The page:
Fr Ray Blake said...

denden,
A 'prophecy' or superstition?

Jacobi said...

Father,

Married clergy is not the answer in the Catholic Church.

I understand there are such in the Church in England but that is a special and temporary arrangement. It will solve nothing. And female priests are not a possibility in the Catholic Church. Such a sect would no longer be within Catholicism but would presumably come within one of the many sects which will emerge from what is now seen to be the Relativist Reformation.

We will just have to carry on with you old celibates and some excellent young ones too now that the seminaries are being sorted out.

The Church of England and other Protestant sects have tried married clergy. It does not work. They are all evaporating away even faster than we declining. Voris is partly right. A sympathetic homosexual lobby does exist but I believe the priests coming form the seminaries now are different.

There may be fewer of them but then we don't need as many priests now do we with a Church which will be smaller for a while than anyone actually foresaw?

So cheer up. There will be a Synod, possibly 2/3 popes from now, but it will be all about a Counter Relativist Reformation. Enjoy it!

Sean W. said...

Here in the States, at least, the ordination of married men would be an absolute disaster -- we already have a large contingent of married clergy (permanent deacons; I believe our country contributes about half or so of the world's population of permanent deacons), many of whom would probably readily become priests if given the opportunity, and who are nearly uniformly awful.

Robert said...

Keep in mind Father. Byzantine Catholic priests are also allowed to be married. Even Eastern Orthodox priests can be married as well. So it already exists in the Catholic church as a whole, as well as the Orthodox.

Guardian said...

"Similarly, if we are to believe Michael Vorris celibacy seems to be an important contributory factor in the mess and scandals of the American Church and the rise in power of the gay lobby."

I may be simple, but could you explain this to me? I am fully aware of what Michael Voris has recently said and I am fully aware of the homosexual problem in the priesthood that has been there for decades. So please explain to me how celibacy has empowered homosexuals in the priesthood to create so many problems?

My blog: aguardian.blogspot.com

Gertrude said...

Synod scares me too, but so does the Holy Father.

M. Prodigal said...

Celibacy is a gift so that a man might give of himself totally to the Bride of Christ, the Church. I have dealt with many protestant pastors and their family comes first and the preaching is a job. They are not readily available.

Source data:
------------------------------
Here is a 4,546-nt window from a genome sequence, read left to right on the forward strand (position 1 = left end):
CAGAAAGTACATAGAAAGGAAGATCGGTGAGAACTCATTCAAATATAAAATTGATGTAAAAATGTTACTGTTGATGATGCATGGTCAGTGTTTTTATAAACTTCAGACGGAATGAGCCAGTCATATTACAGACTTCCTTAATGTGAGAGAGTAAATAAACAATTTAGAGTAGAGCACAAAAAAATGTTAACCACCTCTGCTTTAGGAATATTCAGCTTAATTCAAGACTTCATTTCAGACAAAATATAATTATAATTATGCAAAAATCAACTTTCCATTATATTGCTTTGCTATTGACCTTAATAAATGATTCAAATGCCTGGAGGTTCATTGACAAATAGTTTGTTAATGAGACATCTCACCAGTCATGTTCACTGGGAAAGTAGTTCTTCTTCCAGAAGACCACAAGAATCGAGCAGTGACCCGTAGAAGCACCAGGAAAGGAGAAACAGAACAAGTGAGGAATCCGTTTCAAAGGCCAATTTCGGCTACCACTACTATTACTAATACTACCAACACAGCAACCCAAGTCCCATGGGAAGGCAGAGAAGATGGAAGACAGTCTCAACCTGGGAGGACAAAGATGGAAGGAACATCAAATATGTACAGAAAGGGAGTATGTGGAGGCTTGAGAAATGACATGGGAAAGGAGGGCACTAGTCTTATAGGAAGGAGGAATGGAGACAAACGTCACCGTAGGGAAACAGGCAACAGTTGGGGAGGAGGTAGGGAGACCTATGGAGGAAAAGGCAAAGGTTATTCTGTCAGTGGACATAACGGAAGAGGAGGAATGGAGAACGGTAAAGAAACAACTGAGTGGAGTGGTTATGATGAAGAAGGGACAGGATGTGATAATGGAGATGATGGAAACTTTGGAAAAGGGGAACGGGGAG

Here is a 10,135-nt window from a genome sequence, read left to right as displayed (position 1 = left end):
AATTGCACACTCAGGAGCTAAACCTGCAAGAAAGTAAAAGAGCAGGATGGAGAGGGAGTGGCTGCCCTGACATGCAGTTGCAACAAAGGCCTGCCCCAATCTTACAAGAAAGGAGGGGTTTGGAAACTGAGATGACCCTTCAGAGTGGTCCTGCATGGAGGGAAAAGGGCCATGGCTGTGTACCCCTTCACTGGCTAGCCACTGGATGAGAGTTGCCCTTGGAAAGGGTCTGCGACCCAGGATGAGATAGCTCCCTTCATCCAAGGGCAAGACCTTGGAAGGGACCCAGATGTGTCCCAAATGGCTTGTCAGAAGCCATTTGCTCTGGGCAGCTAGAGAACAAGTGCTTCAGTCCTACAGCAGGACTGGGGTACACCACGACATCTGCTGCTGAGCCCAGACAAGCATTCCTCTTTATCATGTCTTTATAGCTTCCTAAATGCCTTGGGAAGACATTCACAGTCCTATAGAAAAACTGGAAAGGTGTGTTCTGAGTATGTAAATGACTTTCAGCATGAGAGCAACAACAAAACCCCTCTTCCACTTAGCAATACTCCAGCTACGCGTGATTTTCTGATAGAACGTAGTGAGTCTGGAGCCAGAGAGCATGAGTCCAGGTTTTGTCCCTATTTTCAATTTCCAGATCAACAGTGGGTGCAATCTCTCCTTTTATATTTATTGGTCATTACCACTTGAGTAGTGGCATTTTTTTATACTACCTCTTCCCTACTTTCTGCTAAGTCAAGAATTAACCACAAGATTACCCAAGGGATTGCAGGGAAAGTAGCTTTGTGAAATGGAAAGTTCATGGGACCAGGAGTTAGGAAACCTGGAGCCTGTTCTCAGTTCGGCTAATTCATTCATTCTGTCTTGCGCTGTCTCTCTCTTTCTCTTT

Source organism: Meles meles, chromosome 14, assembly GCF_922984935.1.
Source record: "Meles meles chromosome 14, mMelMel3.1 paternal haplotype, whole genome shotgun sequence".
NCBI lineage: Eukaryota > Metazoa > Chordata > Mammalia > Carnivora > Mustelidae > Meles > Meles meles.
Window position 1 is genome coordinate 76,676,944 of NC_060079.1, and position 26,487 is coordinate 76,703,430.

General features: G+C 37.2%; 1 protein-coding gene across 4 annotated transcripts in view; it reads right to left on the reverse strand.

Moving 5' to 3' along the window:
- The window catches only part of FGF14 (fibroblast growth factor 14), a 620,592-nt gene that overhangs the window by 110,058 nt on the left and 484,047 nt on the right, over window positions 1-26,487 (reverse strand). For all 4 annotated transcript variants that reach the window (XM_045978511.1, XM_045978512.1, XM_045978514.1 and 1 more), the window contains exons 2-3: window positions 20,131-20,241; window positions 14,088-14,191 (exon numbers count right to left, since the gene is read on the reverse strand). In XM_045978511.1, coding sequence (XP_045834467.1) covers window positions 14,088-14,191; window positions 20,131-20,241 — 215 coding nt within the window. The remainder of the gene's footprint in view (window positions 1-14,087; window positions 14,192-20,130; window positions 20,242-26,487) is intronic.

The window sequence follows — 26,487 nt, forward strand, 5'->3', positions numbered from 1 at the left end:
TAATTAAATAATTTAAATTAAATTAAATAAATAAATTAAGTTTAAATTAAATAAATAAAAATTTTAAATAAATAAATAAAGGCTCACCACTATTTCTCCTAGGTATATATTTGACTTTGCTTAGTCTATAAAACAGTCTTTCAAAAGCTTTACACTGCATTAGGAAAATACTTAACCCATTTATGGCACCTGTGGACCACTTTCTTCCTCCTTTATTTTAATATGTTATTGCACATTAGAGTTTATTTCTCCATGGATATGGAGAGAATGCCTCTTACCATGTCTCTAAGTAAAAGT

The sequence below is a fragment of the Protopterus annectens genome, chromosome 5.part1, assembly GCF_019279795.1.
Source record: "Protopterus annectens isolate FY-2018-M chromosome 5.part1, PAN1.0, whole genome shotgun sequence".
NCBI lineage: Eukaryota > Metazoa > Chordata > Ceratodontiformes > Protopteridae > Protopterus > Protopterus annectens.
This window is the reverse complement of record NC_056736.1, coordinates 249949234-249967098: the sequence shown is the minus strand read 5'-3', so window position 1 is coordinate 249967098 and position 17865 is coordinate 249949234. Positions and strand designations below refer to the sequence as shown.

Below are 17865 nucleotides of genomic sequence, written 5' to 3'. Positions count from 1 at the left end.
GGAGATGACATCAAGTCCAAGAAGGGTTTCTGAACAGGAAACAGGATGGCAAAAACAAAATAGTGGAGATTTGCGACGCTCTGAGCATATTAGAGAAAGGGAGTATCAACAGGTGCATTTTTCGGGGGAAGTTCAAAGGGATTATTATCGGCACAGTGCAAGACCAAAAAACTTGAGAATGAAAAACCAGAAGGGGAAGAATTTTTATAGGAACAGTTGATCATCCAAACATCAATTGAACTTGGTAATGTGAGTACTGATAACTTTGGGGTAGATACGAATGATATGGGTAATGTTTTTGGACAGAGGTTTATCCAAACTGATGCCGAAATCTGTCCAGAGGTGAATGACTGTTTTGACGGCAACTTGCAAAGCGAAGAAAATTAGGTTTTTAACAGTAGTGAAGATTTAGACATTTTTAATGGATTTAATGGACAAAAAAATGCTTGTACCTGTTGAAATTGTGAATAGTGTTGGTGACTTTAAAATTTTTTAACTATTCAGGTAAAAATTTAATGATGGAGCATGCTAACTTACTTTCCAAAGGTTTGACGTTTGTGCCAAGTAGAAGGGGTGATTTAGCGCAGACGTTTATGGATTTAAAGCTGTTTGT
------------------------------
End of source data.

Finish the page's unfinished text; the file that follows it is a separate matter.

I still read that faithful orthodox men are still being sifted out of some seminaries and homosexuals are still getting in. Marriage in the true sense for a sodomite is not possible and with gay 'marriage' legal, then would we not have what some of the protestant communities have which is gay 'married' lovers preaching their own brand of 'gospel'?

Steven Bergeron said...

I think we need a celibate priesthood now more than ever, because we need an example of purity when it comes to sex. Our culture is SO inundated and focused on sex that it's hard to find a TV channel, a movie, a magazine, a newspaper, etc., that doesn't have sex woven into it. Our society acts like there's nothing else. We need to see good examples of self-denial and purity, that prove that not having sex isn't fatal. LOL

Charlesdawson said...

I would love to know what the families of Ordinariate priests themselves think. Or those of married permanent deacons. We always get to hear what the men themselves think about their position, but their families also have a point of view, surely?

Fr Ray Blake said...

Guardian.
Perhaps I should have said 'under the guise of celibacy'. The problem is that celibacy that is not self denying can disguise many things.

Fr Ray Blake said...

Robert,
Orthodox marry before ordination, not after ordination - so deacons marry and then maybe ordained priest but priest do not marry.

One of the problems today is few women want to marry an Orthodox who wants to be priest, in Greece at least, so Orthodox clergy tend to be increasingly celibate.

Sixupman said...

At a 25th. Anniversary Mass for a priest friend, his bishop preached against the Ordained Priesthood in favour of a lay-led organisation. [I kid you not.] At last years feast of St, Philip Neri, the local bishop preached on the future of Mother Church in lay hands - it was also the first anniversary of an Oratory priest in that church. The same bishop's solution to the current priest shortage is the Diaconate and laity, consolidating parishes and selling-off presbyteries - currently no Permanent Deacons in the diocese. The Liverpool Archdiocesan Directory [2012] published a list of Permanent Deacons together with their wives, fifty plus in number. An experience in a South West parish, with three Permanent Deacons, one of which dressed as a pretend priest, I found dispiriting - the pastor preached against the Magisterium, some example for his deacons. Mass incorporated CofE affectations. Strangely, his supply priest from the adjacent parish, also preached against the Magisterium - he an ex CofE clergyman. We have someway to go before hitting bottom!